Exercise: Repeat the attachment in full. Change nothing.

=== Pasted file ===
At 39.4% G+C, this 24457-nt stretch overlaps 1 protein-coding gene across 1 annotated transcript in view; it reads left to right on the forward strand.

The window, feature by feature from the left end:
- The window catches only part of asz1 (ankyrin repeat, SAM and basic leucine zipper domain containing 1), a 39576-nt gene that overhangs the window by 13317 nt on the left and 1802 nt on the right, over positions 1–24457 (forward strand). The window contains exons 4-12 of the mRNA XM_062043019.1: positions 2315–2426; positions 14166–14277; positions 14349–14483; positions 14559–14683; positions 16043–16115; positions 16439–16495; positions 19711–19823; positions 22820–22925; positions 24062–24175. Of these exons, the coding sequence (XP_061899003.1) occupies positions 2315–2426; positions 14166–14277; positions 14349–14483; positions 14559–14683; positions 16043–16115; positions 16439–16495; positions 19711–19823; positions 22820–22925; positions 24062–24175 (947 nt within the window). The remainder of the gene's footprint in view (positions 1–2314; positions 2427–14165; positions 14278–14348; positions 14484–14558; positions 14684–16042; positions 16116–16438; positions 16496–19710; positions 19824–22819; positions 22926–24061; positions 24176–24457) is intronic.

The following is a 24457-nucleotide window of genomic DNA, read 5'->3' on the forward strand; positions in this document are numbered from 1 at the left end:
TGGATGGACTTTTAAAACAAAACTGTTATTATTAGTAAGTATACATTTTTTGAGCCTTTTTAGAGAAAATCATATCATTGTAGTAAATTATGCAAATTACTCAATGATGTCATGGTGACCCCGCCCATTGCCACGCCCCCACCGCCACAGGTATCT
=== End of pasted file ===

At 39.4% G+C, this 24457-nt stretch overlaps 1 protein-coding gene across 1 annotated transcript in view; it reads left to right on the forward strand.

The window, feature by feature from the left end:
- The window catches only part of asz1 (ankyrin repeat, SAM and basic leucine zipper domain containing 1), a 39576-nt gene that overhangs the window by 13317 nt on the left and 1802 nt on the right, over positions 1–24457 (forward strand). The window contains exons 4-12 of the mRNA XM_062043019.1: positions 2315–2426; positions 14166–14277; positions 14349–14483; positions 14559–14683; positions 16043–16115; positions 16439–16495; positions 19711–19823; positions 22820–22925; positions 24062–24175. Of these exons, the coding sequence (XP_061899003.1) occupies positions 2315–2426; positions 14166–14277; positions 14349–14483; positions 14559–14683; positions 16043–16115; positions 16439–16495; positions 19711–19823; positions 22820–22925; positions 24062–24175 (947 nt within the window). The remainder of the gene's footprint in view (positions 1–2314; positions 2427–14165; positions 14278–14348; positions 14484–14558; positions 14684–16042; positions 16116–16438; positions 16496–19710; positions 19824–22819; positions 22926–24061; positions 24176–24457) is intronic.

The following is a 24457-nucleotide window of genomic DNA, read 5'->3' on the forward strand; positions in this document are numbered from 1 at the left end:
TGGATGGACTTTTAAAACAAAACTGTTATTATTAGTAAGTATACATTTTTTGAGCCTTTTTAGAGAAAATCATATCATTGTAGTAAATTATGCAAATTACTCAATGATGTCATGGTGACCCCGCCCATTGCCACGCCCCCACCGCCACAGGTATCT